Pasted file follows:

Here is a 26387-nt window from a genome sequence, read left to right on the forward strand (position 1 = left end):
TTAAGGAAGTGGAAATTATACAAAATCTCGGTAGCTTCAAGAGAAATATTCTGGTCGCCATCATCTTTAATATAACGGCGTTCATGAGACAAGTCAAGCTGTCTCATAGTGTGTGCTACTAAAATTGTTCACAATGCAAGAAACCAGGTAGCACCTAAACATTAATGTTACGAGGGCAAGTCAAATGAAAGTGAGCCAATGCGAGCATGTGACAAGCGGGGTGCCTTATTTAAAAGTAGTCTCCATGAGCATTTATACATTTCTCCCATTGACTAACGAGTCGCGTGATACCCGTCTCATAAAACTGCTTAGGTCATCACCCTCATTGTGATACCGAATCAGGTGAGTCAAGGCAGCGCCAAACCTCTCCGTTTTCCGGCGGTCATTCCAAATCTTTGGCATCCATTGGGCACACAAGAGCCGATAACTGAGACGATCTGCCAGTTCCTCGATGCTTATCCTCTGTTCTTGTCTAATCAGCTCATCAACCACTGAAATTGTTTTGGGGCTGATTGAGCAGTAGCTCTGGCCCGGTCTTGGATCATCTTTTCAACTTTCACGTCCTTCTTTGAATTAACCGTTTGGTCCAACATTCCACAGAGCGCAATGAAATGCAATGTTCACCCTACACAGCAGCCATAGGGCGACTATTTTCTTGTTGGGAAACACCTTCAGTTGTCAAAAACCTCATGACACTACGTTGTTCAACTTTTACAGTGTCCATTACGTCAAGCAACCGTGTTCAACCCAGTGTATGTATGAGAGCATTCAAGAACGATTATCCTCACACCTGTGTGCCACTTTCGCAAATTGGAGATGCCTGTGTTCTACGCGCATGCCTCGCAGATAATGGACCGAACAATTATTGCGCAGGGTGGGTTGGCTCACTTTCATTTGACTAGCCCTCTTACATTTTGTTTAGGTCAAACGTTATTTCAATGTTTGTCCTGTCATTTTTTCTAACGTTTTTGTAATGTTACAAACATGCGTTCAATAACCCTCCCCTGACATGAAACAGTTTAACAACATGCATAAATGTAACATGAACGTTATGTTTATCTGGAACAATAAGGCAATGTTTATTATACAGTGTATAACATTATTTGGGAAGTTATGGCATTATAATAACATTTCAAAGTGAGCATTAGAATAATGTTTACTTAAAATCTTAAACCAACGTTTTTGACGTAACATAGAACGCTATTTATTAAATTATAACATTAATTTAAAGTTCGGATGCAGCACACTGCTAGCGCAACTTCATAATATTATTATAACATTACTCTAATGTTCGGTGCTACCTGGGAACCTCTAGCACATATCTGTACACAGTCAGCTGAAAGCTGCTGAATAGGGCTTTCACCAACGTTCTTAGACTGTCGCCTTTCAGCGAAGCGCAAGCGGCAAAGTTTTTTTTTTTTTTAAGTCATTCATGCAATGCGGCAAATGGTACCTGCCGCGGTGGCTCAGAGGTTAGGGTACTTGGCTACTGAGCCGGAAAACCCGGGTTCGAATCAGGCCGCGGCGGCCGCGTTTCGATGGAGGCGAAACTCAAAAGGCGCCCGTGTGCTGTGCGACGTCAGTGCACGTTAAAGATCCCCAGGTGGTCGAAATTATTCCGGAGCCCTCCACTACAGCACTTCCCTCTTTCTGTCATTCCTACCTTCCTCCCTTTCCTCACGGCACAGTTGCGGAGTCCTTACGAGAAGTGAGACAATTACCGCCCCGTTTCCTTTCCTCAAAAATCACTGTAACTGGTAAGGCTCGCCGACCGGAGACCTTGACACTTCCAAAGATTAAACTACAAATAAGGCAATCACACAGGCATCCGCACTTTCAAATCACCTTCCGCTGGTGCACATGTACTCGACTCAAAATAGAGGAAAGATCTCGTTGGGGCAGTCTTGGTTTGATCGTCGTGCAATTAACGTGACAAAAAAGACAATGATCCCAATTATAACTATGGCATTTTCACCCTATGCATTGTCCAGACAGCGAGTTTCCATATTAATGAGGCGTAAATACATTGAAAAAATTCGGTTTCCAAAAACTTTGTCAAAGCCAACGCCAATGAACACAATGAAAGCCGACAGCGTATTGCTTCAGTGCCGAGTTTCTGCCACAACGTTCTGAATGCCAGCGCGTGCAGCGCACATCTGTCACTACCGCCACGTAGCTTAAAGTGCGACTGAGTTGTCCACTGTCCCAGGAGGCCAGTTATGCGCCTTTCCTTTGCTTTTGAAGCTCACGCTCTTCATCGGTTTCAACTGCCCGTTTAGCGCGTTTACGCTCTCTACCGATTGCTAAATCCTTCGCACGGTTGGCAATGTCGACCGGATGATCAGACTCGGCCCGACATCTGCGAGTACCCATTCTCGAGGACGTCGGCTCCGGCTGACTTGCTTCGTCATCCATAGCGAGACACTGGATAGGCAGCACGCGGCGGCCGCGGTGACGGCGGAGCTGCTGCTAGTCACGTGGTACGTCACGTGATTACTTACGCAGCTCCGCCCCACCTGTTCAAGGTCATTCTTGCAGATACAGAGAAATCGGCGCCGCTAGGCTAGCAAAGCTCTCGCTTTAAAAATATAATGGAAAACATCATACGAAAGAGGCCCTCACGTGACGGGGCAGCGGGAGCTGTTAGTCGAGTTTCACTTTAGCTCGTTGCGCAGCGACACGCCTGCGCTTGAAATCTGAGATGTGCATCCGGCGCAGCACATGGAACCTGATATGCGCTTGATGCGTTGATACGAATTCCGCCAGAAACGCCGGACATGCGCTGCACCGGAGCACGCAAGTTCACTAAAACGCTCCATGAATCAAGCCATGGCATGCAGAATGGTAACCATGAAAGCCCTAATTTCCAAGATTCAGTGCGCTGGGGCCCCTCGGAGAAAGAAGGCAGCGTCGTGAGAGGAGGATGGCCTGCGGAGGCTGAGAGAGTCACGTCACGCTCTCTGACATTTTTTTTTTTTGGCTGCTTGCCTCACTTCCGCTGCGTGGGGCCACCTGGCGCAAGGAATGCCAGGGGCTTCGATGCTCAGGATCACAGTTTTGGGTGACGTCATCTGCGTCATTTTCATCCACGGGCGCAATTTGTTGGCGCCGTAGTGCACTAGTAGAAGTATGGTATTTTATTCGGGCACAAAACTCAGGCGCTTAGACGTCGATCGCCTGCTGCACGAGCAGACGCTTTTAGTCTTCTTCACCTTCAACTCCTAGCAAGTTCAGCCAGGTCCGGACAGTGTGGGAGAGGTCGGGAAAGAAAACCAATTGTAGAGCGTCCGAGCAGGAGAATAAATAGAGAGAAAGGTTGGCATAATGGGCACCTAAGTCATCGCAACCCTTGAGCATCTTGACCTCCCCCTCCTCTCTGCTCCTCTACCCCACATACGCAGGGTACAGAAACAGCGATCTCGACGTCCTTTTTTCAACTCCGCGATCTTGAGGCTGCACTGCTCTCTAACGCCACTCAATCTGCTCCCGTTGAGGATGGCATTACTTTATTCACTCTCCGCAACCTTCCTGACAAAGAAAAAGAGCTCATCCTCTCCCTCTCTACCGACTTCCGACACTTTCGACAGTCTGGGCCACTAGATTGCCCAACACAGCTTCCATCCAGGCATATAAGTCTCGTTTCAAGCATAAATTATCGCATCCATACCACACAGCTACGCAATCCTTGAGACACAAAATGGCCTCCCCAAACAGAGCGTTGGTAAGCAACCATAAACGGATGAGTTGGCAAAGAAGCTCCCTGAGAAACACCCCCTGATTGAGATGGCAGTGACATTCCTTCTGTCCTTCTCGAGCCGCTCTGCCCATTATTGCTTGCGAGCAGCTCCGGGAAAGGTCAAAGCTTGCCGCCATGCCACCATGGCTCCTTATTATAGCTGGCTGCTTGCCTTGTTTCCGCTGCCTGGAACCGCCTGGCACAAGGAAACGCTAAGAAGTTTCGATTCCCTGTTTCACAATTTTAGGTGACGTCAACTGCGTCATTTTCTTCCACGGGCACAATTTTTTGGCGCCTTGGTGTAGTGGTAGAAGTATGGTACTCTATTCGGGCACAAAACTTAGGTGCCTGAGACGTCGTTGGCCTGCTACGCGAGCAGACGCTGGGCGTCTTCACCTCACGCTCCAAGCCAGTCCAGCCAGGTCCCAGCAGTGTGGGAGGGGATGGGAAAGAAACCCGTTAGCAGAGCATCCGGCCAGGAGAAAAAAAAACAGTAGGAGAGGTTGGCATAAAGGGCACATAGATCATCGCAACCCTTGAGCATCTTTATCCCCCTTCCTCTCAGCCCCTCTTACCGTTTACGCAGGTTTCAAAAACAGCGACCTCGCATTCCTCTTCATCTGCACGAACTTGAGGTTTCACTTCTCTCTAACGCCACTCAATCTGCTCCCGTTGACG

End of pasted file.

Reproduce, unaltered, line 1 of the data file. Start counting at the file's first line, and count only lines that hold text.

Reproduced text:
Here is a 26387-nt window from a genome sequence, read left to right on the forward strand (position 1 = left end):